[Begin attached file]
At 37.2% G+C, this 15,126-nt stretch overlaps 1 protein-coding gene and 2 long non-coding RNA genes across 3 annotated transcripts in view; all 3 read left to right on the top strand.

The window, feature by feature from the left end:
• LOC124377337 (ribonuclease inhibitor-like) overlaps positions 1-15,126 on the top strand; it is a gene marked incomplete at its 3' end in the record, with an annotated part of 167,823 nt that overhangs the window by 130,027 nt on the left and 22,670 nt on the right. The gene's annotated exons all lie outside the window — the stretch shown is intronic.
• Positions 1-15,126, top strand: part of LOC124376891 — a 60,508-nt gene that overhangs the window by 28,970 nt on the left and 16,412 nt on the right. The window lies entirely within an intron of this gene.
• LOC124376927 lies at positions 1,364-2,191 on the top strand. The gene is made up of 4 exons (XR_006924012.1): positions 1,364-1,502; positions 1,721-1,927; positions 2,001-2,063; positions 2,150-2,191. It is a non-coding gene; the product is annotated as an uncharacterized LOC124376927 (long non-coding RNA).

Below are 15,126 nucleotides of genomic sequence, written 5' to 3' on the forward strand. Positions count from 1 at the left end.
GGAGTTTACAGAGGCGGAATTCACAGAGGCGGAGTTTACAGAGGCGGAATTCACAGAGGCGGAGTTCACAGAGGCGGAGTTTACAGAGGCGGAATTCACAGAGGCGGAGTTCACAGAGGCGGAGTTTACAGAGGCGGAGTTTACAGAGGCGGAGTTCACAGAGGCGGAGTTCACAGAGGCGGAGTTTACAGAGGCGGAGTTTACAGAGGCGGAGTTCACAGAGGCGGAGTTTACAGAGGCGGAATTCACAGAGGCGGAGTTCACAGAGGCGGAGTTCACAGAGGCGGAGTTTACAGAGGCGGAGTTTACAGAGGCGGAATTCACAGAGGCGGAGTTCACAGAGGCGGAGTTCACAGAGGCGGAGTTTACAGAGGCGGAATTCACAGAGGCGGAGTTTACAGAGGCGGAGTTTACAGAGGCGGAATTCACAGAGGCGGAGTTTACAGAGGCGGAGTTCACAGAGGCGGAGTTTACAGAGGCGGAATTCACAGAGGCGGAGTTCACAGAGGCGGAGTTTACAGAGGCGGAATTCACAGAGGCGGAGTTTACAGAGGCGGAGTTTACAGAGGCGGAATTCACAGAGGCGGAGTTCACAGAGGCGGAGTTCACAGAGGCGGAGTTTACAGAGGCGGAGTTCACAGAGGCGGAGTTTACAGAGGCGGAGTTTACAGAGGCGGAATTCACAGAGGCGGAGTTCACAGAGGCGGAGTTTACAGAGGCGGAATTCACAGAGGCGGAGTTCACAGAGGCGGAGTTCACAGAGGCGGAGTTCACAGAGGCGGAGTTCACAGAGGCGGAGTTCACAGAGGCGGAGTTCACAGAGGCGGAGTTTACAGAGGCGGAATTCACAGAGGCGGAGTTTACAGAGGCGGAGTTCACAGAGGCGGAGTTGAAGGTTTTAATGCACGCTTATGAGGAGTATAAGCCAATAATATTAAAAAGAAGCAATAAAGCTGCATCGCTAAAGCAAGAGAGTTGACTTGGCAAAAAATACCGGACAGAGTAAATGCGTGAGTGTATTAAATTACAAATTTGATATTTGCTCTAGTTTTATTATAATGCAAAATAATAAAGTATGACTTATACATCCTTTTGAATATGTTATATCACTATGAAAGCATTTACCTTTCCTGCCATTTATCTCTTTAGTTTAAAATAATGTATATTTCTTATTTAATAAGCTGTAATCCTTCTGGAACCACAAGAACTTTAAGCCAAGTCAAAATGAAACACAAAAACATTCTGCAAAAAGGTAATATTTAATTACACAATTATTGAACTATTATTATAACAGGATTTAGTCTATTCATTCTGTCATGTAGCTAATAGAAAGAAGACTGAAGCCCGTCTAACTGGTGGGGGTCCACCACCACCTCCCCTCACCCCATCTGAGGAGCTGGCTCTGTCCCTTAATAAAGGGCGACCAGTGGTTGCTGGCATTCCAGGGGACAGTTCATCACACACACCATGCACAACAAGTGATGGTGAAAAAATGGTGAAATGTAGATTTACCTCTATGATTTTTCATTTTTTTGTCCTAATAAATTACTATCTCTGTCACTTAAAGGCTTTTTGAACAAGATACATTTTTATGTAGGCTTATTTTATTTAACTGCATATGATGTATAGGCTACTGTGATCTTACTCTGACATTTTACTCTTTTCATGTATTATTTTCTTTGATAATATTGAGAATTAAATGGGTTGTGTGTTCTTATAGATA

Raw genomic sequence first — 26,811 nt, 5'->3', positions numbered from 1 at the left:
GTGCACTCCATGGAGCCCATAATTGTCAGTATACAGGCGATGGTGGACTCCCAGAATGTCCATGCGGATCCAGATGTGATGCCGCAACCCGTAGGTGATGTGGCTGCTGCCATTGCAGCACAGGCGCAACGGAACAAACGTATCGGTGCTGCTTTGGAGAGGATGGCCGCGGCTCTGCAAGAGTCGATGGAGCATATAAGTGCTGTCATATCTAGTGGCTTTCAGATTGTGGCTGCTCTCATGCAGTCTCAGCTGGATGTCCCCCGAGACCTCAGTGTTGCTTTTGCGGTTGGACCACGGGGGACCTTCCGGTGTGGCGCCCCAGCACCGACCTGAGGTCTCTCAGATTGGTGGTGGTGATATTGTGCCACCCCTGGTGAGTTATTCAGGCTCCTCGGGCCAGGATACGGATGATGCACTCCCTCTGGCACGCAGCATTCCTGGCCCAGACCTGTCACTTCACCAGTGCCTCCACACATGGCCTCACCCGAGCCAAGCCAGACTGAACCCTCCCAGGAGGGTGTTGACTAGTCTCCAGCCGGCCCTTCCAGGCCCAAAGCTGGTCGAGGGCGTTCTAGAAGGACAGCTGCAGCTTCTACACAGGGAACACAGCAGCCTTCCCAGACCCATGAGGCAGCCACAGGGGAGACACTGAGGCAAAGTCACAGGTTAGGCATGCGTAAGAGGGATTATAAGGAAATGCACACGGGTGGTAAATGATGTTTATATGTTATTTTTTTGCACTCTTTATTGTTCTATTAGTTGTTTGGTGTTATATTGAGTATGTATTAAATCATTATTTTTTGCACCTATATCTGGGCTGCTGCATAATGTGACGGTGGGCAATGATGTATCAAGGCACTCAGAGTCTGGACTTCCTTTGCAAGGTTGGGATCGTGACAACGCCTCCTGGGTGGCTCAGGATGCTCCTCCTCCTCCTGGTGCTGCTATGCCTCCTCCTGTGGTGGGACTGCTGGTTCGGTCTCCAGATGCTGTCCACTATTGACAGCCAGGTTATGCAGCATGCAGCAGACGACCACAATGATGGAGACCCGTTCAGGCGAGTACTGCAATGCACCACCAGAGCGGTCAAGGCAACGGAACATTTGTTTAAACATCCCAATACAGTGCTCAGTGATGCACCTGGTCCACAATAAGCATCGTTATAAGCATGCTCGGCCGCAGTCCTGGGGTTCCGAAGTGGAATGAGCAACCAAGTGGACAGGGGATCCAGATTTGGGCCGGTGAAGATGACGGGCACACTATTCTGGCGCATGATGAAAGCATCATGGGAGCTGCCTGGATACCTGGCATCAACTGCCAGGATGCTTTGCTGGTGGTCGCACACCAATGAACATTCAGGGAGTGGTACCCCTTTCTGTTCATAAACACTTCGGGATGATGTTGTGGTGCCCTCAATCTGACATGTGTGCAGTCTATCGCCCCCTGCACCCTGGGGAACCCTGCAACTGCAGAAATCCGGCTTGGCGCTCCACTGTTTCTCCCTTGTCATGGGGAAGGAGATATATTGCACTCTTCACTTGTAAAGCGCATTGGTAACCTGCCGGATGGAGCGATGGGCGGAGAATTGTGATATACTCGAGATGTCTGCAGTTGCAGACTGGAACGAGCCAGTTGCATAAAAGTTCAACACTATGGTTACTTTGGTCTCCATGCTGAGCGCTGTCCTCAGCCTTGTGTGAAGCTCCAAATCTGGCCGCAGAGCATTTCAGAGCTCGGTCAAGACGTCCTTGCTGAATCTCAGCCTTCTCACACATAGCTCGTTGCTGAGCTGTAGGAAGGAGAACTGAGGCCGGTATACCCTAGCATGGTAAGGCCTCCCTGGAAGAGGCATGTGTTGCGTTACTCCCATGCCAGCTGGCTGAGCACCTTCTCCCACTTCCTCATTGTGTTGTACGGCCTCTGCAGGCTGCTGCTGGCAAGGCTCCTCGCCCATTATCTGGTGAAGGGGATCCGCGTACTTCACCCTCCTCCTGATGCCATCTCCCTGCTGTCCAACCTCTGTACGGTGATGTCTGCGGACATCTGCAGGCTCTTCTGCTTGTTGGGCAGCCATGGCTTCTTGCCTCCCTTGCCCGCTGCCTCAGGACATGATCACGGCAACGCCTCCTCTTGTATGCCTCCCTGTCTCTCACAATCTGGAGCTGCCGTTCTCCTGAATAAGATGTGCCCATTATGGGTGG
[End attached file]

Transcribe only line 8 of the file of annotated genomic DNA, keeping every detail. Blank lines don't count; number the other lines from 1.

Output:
Raw genomic sequence first — 26,811 nt, 5'->3', positions numbered from 1 at the left: